That's with a 't': A trillion here, a trillion there ...


The remaining candidates for the Republican nomination for president were still throwing haymakers at each other Tuesday when the Congressional Budget Office provided a chilling reminder of the most critical issue in this year's elections -- Washington's unsustainable, catastrophic spending addiction.

The CBO reported the federal deficit for the fiscal year that ends Sept. 30 will reach about $1.1 trillion, $100 billion more than it had predicted just six months ago. That figure would ensure deficits of at least $1 trillion in every year of President Obama's term.

Worse, the CBO predicts tepid economic growth and rising national unemployment, with the jobless rate reaching 8.9 percent later this year and 9.2 percent in 2013.

Congress hasn't passed a budget in more than three years, last year's so-called deficit-reduction pact has had no effect on the government's fiscal woes (some lawmakers already are plotting to undo automatic cuts triggered by a supercommittee's failure to act), and the national debt has soared past $15 trillion.

If Congress allows the Bush tax cuts and an AMT patch to expire at the end of the year, and it doesn't extend the payroll tax cut and jobless benefits by the end of this month, according to the CBO report, Washington would still add more than $500 billion per year to the national debt -- and the economic recovery would be strangled. If Congress keeps tax rates where they are and fails to enact major spending cuts, by 2022 the national debt would reach almost $30 trillion, a debt load that doubles our gross domestic product and makes Greece and Italy look like penny-pinching misers.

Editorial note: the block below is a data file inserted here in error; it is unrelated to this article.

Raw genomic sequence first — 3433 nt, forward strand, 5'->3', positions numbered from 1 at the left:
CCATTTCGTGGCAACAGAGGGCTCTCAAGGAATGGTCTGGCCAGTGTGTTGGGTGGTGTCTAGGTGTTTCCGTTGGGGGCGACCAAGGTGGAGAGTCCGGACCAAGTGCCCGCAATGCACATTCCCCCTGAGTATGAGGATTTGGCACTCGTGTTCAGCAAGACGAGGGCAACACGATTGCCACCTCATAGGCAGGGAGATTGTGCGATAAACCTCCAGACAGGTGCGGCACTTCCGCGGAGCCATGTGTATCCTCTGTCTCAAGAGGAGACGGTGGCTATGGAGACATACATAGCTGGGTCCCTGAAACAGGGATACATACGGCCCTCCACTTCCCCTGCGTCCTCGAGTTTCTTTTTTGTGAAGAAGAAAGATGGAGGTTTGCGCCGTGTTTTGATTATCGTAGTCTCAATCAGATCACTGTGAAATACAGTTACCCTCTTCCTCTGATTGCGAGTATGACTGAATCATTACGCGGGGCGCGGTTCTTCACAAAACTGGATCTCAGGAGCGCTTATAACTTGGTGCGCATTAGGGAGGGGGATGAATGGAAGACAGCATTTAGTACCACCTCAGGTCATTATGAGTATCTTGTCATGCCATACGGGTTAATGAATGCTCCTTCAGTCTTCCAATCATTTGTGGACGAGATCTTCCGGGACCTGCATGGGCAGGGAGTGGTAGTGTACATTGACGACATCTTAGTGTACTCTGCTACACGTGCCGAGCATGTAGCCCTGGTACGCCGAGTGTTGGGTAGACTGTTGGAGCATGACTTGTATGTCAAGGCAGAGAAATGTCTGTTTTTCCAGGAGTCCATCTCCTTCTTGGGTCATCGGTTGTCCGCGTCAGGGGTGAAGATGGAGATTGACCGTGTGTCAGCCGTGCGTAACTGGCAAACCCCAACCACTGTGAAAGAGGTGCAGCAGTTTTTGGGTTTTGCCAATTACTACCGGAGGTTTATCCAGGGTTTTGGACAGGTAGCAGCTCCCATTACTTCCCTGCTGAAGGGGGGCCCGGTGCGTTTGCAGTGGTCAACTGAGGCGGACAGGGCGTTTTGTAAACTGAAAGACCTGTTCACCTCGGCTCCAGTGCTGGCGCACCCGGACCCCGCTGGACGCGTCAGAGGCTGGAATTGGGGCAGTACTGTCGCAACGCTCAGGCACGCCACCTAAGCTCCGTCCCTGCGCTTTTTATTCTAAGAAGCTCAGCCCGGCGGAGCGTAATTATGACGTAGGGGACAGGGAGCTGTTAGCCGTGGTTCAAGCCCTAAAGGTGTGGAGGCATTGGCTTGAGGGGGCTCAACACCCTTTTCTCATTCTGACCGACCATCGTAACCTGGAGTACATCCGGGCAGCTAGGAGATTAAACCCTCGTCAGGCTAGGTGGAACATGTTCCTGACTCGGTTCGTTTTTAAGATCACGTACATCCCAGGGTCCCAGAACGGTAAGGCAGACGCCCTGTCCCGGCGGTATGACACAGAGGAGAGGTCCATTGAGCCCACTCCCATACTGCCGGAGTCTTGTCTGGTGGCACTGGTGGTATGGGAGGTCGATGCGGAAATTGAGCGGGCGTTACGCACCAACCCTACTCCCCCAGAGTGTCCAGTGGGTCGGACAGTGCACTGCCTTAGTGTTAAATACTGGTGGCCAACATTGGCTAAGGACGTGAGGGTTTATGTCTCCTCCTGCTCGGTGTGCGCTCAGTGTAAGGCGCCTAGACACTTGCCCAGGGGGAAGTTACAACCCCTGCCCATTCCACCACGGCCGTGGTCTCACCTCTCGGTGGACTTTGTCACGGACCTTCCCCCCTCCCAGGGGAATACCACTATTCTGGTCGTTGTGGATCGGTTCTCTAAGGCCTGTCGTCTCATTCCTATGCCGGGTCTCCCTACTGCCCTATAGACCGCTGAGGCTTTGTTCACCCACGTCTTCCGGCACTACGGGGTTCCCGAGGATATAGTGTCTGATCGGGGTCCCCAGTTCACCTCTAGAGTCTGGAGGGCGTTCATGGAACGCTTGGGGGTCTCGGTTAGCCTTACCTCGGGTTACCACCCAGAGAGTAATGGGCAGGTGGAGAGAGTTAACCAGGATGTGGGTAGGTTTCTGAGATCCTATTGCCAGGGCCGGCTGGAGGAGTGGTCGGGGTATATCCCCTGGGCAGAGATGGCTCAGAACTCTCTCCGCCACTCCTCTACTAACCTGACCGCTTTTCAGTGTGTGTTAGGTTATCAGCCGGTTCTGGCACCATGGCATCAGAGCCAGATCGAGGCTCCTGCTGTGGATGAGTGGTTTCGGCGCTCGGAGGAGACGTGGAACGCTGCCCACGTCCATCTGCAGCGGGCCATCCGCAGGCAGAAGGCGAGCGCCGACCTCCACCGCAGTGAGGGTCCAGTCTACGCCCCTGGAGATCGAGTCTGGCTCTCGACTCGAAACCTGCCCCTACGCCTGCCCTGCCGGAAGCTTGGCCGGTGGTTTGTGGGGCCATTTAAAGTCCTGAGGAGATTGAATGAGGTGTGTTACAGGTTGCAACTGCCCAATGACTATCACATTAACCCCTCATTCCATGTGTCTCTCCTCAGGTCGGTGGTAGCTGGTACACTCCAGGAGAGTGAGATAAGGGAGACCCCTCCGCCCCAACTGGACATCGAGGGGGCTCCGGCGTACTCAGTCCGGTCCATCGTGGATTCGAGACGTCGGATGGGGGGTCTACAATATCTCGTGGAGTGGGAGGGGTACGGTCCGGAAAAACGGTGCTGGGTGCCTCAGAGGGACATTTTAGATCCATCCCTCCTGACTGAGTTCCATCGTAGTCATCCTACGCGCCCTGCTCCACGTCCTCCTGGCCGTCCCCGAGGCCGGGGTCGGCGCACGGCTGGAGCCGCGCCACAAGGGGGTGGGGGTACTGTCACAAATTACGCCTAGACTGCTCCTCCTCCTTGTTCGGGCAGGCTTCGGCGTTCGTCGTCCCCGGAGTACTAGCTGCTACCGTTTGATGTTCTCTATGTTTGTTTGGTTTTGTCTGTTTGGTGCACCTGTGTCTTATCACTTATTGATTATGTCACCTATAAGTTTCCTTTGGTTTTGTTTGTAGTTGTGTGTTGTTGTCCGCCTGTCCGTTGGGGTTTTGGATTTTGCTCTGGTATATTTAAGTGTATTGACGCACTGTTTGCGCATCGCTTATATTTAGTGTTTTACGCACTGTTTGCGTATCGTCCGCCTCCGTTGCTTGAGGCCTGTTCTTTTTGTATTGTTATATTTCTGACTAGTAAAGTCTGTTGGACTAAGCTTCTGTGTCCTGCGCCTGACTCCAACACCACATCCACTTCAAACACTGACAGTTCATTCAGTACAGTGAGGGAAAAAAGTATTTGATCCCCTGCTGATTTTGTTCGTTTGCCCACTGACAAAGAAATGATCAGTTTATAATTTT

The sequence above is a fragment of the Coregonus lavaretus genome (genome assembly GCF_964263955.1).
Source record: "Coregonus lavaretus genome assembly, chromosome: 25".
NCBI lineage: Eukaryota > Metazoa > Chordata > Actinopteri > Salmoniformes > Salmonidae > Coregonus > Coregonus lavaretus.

The Democratic response to this torrent of troubling news? "Republicans must be willing to put revenue on the table," said Senate Budget Committee Chairman Kent Conrad, D-N.D.

Washington doesn't have a revenue problem. It has a spending problem. Annual federal outlays are up about $1 trillion from just five years ago, and the president and congressional Democrats have no plan to dial it back. Indeed, last week's State of the Union address lasted more than an hour, but President Obama spent barely one minute talking about deficits, the national debt and entitlement reform.

The GOP's presidential candidates have no shortage of issues to address while they campaign for Nevada's Saturday caucus. But they would be wise to remind voters that unlike the current president, they understand the gravity of Washington's fiscal irresponsibility.

Deficit spending and the national debt must be at the top of our next president's agenda. The debate on just how to accomplish that must start today.

 

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